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Title: Stratal architecture and structural evolution of the Orange Basin, offshore Namibia : implications on hydrocarbon prospectivity
Author: Mohammed , Muneef Mahjoob
Awarding Body: University of Leeds
Current Institution: University of Leeds
Date of Award: 2013
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Despite a significant increasing interest in the hydrocarbon system in deep water continental margins, the controls on the development of hydrocarbon system in these areas remain poorly constrained. The integration between the tectonostratigraphic evolution and hydrocarbon system modelling of the Namibian continental margin has provided new insights into the understanding of the main controls on the hydrocarbon system in deep water margins. The tectono-stratigraphic evolution of the Namibian margin has been divided into four main phases (pre-rift, syn-rift, transition and post-rift) which are separated by regional unconformities. The late syn-rift phase shows a significant thickness variation that is not controlled by faulting. This is considered to be depth dependent stretching. Towards the west, this thickness is covered by the seaward dipping reflectors (SDRs) which represent the initial phase of sea floor spreading. The transition from the rift to the post-rift phase is characterised by development the anoxic conditions that result in deposition of the organic rich Aptian source rock which represent the main source rock interval of the Kudu gas field. The high resolution of the seismic data has enabled more details on the development of the overburden (post-rift phase) of the margin to be obtained. The post-rift overburden has been subdivided into a number of second order and third order depositional sequences that are bounded by type-1 sequence boundaries. The tectono-stratigraphic evolution revealed that the margin has undergone two main tectonic uplift events at the end of Late Cretaceous and Late Tertiary resulting in a rapid switch in the location of sediment accumulations towards the middle and outer margin. The switch in the location of deposition has resulted in an increase of the burial and temperature in the deep water margin, and consequently an increase of the maturation of source rock intervals in this area as is documented in the results of the hydrocarbon system modelling. This is likely to have implications for other mature passive margin basins .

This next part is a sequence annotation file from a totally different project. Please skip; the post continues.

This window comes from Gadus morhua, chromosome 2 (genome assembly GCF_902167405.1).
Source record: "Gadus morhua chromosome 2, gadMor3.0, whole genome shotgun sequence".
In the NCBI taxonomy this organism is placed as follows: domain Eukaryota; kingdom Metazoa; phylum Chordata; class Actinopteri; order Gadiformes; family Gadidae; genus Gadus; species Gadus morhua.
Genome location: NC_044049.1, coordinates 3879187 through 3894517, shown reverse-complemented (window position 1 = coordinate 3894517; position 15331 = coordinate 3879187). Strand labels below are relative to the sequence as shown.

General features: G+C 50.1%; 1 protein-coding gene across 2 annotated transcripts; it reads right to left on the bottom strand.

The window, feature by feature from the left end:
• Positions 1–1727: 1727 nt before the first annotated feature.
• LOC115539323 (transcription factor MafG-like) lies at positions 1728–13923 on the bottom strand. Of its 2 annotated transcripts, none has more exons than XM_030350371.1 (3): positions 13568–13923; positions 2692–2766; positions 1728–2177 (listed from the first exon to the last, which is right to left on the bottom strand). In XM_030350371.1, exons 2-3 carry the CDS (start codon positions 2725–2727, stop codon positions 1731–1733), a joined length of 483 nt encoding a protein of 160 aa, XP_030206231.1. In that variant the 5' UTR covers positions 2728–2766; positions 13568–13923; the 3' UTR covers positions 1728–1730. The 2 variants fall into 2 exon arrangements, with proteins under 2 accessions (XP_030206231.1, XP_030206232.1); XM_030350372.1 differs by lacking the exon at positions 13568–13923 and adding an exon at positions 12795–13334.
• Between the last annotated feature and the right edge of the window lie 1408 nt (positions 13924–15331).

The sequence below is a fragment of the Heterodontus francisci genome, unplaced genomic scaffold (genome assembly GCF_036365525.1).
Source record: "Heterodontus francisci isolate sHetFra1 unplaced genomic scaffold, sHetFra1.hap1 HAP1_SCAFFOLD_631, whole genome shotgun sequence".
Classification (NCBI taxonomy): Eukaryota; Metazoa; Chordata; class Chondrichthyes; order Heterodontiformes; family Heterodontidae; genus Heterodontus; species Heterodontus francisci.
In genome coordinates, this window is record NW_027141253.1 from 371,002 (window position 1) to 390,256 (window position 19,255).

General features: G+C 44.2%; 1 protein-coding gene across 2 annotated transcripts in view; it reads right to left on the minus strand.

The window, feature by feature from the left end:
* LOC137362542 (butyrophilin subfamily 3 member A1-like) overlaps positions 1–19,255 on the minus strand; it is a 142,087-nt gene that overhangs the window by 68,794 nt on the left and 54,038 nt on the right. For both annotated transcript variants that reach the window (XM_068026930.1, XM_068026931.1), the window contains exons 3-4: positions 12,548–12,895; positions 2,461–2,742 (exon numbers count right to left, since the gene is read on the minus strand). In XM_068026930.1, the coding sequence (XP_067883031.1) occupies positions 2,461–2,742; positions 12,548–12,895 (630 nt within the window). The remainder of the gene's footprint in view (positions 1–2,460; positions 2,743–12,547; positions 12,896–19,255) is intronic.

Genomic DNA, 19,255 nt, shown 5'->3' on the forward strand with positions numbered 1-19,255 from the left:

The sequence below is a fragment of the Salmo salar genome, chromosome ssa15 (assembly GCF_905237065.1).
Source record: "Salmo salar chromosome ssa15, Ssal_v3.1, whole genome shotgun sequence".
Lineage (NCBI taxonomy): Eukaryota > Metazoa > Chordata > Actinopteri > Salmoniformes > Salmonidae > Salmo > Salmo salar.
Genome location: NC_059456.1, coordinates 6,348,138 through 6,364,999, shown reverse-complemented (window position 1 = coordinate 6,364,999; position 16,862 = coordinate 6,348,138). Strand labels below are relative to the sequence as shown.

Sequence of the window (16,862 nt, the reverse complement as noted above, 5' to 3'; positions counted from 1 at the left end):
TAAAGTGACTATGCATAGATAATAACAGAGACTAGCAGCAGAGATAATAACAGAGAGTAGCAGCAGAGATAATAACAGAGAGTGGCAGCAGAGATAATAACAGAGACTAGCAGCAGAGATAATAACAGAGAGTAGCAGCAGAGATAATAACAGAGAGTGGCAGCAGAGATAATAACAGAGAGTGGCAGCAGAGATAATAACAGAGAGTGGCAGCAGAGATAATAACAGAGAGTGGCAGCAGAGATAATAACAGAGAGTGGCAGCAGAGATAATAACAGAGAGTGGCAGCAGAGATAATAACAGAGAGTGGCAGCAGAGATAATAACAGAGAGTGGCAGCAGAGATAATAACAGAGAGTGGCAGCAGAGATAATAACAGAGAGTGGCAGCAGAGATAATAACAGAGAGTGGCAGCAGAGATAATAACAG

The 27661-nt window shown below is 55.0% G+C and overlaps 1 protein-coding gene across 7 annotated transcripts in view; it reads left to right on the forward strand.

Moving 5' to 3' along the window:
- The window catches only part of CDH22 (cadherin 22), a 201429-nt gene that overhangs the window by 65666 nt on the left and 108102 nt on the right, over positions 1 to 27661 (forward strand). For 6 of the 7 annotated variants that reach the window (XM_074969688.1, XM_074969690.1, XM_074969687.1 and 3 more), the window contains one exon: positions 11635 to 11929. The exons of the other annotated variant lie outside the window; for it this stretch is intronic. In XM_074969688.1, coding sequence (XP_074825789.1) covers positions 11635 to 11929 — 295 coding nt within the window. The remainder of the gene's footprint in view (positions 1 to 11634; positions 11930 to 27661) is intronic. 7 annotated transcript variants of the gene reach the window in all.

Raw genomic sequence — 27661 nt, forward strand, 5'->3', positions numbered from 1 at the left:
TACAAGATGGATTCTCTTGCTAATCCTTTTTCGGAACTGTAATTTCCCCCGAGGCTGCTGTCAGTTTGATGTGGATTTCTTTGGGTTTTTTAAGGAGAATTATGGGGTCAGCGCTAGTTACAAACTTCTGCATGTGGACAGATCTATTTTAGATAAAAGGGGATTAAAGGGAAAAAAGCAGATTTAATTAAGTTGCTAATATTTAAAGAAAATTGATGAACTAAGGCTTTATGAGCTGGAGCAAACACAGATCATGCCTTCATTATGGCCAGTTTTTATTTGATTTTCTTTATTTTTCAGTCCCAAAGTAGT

Supervisor: Not available Sponsor: Not available
Qualification Name: Thesis (Ph.D.) Qualification Level: Doctoral
EThOS ID:  DOI: Not available